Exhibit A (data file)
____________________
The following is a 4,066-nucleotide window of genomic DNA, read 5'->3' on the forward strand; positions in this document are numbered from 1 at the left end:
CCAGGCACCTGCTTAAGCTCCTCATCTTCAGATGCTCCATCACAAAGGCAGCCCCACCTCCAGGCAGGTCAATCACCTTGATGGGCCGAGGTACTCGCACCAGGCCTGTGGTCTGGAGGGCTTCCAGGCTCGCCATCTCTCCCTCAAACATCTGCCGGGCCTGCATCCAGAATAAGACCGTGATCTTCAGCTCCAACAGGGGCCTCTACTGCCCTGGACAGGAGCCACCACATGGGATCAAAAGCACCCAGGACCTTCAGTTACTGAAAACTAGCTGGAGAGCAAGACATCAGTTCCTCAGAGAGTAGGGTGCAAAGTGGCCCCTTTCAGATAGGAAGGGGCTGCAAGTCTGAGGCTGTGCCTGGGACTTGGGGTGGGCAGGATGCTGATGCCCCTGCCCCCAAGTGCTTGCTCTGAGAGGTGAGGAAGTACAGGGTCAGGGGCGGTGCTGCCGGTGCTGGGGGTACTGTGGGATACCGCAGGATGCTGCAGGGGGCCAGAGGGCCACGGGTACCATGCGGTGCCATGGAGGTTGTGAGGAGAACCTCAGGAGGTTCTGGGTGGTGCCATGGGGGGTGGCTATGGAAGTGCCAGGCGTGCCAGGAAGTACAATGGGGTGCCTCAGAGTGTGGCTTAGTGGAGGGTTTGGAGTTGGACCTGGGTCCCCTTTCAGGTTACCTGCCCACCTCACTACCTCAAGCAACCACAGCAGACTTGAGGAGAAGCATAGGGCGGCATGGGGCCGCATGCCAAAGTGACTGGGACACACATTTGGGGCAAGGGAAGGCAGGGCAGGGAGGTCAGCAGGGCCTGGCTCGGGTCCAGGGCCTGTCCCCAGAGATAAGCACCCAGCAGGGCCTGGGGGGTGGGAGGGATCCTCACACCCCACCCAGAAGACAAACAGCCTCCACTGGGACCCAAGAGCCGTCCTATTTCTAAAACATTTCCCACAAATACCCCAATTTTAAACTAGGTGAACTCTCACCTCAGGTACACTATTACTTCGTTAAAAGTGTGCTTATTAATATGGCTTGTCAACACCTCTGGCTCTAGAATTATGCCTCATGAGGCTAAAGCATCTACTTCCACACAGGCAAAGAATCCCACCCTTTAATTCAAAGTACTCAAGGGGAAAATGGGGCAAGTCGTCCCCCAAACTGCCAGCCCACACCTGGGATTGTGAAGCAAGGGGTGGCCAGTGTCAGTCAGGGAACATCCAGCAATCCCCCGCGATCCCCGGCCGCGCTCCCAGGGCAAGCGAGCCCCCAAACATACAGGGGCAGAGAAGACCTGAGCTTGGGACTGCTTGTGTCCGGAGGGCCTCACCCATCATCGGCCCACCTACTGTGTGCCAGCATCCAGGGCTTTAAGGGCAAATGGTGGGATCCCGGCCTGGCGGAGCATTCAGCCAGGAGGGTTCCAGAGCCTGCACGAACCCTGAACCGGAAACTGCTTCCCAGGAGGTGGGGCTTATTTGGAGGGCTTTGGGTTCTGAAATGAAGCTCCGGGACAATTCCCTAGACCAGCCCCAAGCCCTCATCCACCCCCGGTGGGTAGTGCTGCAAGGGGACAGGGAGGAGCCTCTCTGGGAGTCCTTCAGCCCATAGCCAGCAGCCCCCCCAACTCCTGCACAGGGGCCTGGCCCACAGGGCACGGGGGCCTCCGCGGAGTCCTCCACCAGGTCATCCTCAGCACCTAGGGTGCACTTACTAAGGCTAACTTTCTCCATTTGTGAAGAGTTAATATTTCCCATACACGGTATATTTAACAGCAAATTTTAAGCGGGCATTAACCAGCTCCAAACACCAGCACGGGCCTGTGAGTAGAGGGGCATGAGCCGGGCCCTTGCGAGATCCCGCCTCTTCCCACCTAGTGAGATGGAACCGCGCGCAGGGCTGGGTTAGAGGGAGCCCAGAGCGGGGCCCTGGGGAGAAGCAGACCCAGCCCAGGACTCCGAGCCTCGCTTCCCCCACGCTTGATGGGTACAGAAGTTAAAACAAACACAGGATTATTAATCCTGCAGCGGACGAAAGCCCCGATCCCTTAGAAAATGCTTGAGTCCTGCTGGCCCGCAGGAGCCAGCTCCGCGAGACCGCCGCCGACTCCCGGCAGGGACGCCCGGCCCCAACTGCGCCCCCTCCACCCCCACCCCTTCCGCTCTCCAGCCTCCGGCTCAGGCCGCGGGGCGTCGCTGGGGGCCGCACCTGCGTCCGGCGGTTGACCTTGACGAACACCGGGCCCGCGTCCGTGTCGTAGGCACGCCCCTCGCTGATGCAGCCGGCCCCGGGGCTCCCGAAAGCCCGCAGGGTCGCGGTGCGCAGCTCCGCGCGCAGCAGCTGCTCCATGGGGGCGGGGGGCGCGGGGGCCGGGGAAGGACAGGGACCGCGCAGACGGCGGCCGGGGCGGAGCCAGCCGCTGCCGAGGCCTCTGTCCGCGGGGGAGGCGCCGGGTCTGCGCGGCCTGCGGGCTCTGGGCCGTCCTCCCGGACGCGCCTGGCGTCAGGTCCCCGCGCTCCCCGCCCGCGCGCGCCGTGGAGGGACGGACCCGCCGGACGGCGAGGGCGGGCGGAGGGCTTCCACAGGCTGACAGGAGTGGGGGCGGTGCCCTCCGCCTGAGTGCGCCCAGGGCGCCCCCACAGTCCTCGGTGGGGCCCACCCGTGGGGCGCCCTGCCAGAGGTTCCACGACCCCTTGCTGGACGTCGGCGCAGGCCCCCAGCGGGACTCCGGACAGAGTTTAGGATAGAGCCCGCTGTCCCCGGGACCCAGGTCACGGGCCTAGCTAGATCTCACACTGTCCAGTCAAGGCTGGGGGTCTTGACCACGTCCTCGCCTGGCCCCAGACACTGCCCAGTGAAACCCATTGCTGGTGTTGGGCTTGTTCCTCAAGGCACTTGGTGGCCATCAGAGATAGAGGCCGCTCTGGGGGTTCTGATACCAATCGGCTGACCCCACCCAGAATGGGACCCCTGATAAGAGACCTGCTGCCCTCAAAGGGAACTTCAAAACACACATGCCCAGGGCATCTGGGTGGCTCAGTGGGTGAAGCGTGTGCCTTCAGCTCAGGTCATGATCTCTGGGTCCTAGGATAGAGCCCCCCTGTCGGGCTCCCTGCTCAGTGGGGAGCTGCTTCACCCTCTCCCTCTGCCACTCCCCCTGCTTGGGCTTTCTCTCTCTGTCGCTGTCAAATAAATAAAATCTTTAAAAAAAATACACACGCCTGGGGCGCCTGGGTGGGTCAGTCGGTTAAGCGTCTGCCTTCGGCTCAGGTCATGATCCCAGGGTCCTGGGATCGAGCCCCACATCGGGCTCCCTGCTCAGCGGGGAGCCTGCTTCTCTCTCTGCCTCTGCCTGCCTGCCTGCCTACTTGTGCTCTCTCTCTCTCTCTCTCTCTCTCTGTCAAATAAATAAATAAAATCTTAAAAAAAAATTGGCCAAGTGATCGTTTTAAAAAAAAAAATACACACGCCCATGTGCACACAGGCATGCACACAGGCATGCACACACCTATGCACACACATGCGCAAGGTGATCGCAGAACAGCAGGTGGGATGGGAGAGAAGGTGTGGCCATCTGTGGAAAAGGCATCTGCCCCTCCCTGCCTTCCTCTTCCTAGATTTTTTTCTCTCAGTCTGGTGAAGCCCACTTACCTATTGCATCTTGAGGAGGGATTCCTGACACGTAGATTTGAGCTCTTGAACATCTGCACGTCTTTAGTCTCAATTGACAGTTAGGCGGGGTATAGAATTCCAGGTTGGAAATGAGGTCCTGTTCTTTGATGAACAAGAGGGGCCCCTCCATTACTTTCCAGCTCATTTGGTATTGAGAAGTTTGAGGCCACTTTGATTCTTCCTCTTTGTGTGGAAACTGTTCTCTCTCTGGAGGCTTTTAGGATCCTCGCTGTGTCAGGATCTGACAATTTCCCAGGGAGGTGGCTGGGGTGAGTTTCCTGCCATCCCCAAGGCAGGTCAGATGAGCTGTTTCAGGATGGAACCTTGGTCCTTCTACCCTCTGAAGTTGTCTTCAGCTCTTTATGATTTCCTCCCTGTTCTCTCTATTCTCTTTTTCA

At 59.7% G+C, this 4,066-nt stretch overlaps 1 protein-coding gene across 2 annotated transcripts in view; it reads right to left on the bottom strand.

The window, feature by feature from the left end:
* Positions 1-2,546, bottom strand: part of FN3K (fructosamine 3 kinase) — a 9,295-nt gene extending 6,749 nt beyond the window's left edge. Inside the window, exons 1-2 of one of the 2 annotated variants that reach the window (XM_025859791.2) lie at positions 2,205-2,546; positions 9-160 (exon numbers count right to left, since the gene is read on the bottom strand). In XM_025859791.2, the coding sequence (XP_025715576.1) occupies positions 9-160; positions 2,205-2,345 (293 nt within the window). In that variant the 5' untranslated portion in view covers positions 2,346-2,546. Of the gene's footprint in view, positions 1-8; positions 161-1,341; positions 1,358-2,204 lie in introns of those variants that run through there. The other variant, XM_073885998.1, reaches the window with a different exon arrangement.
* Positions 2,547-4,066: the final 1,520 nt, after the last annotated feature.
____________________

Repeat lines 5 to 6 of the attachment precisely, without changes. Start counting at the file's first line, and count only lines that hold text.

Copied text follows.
* Positions 1-2,546, bottom strand: part of FN3K (fructosamine 3 kinase) — a 9,295-nt gene extending 6,749 nt beyond the window's left edge. Inside the window, exons 1-2 of one of the 2 annotated variants that reach the window (XM_025859791.2) lie at positions 2,205-2,546; positions 9-160 (exon numbers count right to left, since the gene is read on the bottom strand). In XM_025859791.2, the coding sequence (XP_025715576.1) occupies positions 9-160; positions 2,205-2,345 (293 nt within the window). In that variant the 5' untranslated portion in view covers positions 2,346-2,546. Of the gene's footprint in view, positions 1-8; positions 161-1,341; positions 1,358-2,204 lie in introns of those variants that run through there. The other variant, XM_073885998.1, reaches the window with a different exon arrangement.
* Positions 2,547-4,066: the final 1,520 nt, after the last annotated feature.